Thursday, September 23, 2010

Tales from a blackout

Oh, the drama.

Last night our power went out during a freak lightning storm. DH and I were at Back to School Night when the kids called us. They were home with my mother, sitting in the dark while the dog peed himself because storms make him lose both his mind and his bladder.

We missed out the school refreshments [which were to be the high point of my evening] and hurried home to dig up flashlights and light candles. Once we were all safely assembled around the dining room table watching the tiny flame of one of my jar candles, my husband anounced "This is why I could never handle an apocalypse."

Hmm. Yeah. Because in an apocalypse the biggest thing you'd have to worry about is stepping in a puddle of dog pee in the dark.

My son fretted because our alarm system was off line. I told him "You've survived the last 12 years of your life with no alarm system. You can manage for one night."

"But someone could just walk right in," he replied.

"Um...we DO have locks on the doors and a...well, a dog, for what he's worth. I'm sure we'll be fine."

Then the carbon monoxide detector in his room started beeping - not because it detected anything but because the battery was low. Without thinking I suggested we unplug it, and DH asked, "What would that accomplish?"

DS pipes up with: "My death."

So in addition to burglars, he's worried about carbon monoxide poisoning while he sits in the dark.

I prayed the lights would come on soon because things were just getting out of hand. Of course leave it my daughter to save the day. She brought out a pack of cards and offered to teach me Egyptian Ratscrew.

As much as I was not in the frame of mind to screw any rats I agreed and before long I was slapping sandwiches left and right [this is still a basically PG rated blog, so don't worry.]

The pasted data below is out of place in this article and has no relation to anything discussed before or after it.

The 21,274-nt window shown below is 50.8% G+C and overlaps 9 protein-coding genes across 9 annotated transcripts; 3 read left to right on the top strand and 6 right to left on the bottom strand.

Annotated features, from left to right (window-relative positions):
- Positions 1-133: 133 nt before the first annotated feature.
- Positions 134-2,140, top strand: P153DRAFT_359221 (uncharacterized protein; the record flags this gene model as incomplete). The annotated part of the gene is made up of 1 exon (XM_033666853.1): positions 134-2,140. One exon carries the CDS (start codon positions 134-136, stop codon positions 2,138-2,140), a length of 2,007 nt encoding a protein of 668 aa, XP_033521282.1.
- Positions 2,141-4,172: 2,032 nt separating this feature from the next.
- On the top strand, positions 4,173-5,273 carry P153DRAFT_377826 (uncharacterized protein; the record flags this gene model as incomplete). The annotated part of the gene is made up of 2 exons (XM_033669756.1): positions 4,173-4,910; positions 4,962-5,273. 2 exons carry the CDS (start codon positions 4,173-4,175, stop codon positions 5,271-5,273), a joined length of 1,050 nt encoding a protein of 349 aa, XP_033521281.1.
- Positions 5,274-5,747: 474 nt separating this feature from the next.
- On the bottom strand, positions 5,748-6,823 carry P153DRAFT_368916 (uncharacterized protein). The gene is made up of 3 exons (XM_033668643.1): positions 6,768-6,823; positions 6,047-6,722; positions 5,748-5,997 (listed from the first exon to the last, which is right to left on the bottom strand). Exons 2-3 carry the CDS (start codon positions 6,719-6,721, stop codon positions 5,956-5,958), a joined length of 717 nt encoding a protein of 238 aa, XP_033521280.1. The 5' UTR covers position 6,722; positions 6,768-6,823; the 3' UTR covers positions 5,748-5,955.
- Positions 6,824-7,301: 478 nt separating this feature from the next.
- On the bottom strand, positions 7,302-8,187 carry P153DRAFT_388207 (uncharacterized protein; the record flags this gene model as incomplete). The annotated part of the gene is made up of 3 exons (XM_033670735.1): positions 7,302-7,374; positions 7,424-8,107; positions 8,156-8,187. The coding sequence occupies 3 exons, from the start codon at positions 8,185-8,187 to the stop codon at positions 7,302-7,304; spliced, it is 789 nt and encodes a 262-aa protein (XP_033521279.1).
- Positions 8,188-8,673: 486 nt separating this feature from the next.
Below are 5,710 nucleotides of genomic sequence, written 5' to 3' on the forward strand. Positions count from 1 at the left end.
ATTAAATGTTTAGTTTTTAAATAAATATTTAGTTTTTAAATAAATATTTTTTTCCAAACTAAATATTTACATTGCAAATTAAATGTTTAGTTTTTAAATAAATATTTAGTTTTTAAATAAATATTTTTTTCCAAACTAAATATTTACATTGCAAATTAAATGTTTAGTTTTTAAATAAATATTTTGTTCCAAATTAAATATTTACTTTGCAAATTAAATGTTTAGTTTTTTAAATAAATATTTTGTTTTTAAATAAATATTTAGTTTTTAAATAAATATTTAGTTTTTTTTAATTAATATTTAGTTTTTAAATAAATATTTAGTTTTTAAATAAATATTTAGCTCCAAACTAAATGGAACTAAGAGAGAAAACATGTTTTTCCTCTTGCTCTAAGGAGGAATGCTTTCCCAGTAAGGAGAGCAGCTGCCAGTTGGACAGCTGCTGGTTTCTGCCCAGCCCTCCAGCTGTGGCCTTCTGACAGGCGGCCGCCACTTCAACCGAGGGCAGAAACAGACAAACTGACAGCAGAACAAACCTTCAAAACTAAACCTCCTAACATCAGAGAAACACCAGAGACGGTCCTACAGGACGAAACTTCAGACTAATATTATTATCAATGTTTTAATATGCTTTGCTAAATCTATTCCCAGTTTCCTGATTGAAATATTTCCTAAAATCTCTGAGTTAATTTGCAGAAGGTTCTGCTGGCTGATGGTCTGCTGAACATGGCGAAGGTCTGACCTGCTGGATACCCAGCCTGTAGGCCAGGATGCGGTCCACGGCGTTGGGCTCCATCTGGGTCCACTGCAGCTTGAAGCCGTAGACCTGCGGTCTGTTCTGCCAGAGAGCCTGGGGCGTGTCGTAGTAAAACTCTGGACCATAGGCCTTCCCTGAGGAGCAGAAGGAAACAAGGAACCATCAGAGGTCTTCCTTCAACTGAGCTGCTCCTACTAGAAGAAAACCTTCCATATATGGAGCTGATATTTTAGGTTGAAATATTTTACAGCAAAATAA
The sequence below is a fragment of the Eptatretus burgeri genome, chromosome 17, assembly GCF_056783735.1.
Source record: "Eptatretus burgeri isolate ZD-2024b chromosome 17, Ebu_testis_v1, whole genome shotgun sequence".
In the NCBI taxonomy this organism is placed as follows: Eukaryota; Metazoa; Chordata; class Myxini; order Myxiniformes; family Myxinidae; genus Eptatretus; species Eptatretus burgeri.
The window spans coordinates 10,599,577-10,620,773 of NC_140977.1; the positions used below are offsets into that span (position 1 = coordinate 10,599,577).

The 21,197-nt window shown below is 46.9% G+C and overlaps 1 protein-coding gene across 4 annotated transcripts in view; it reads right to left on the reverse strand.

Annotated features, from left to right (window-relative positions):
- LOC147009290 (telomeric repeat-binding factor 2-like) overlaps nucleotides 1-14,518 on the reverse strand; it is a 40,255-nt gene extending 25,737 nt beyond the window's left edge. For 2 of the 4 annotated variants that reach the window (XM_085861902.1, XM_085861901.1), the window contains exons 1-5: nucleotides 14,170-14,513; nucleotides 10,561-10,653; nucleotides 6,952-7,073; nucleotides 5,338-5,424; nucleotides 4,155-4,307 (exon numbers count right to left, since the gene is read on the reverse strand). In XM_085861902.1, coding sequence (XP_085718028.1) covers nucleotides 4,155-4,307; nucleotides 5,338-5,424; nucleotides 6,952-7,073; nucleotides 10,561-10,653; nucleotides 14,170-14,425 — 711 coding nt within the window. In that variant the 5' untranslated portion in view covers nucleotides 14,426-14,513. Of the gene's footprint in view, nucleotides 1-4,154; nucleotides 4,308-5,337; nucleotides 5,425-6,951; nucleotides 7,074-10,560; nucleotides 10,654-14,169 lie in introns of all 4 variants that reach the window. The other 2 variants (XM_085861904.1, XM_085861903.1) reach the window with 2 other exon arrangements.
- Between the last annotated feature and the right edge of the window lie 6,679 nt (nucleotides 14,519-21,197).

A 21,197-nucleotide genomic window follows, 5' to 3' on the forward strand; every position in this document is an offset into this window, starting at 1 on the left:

After she beat me at Ratscrew, I decided to go to bed. Darkness and boredom tend to make me sleepy. I'd just closed my eyes when the lights came back on and order was restored to the universe.

I'm so glad it wasn't an apocalypse. I can't imagine the drama that would have caused.


Anonymous said...

Sounds like quite a night. *sigh*
I hate when the lights go out and stay out.

Bernadette Gardner and Jennifer Colgan said...

Thanks for stopping by, sadangel! It was definitely an adventure.

Jennifer Haymore said...

LOL! I actually like it when the lights go out and everyone gathers around and lights candles and there's no TV & no video games, so we all have to sit around and actually *gasp!* interact. Of course, I could do without the dog peeing himself, lol! Glad order has been restored in your universe!

Anonymous said...

Your son makes me laugh. Your daughter seems a sensible sort. The dog.. Well, what can you say about a dog who pees when he's scared/ LOL!

Bernadette Gardner and Jennifer Colgan said...

Thanks for stopping by, Jennifer and Maddy.

I wouldn't mind the lights out so much, except everyone else acts like it's the end of the world.

The dog is an adventure all by himself. The older he gets the more of a big baby he becomes.

Lainey said...

OMG "As much as I was not in the frame of mind to screw any rats"

I just...speechless. I don't know Ratscrew, but I know if I EVER learn, I'll not be able to play with a straight face.

Like, Jennifer H, I actually kind of relish the rare night that nobody is 'plugged in' and we have

Lauren Fraser said...

Wow, that sounds like a fun night. Well at least it's over right? Your dog sounds a lot like mine except you have to throw in some spontaneous shedding as well. She should be bald after a storm. LOL

Bernadette Gardner and Jennifer Colgan said...

LOL, Lauren. My dog saves his best shedding for trips to the vet where we can literally watch the fur fall off him.

Bernadette Gardner and Jennifer Colgan said...

Lainey, trust me, it was tough not to riff on ratscrew while we were playing. I had to look it up to make sure my daughter's friends hadn't just made up the name.

Anonymous said...

I love the way your son thinks!

Why ARE you trying to kill the poor boy?

Bernadette Gardner and Jennifer Colgan said...

My son is the Voice of Doom in our house. He would be great in the field of disaster preparedness because he's always considering the worst case scenario.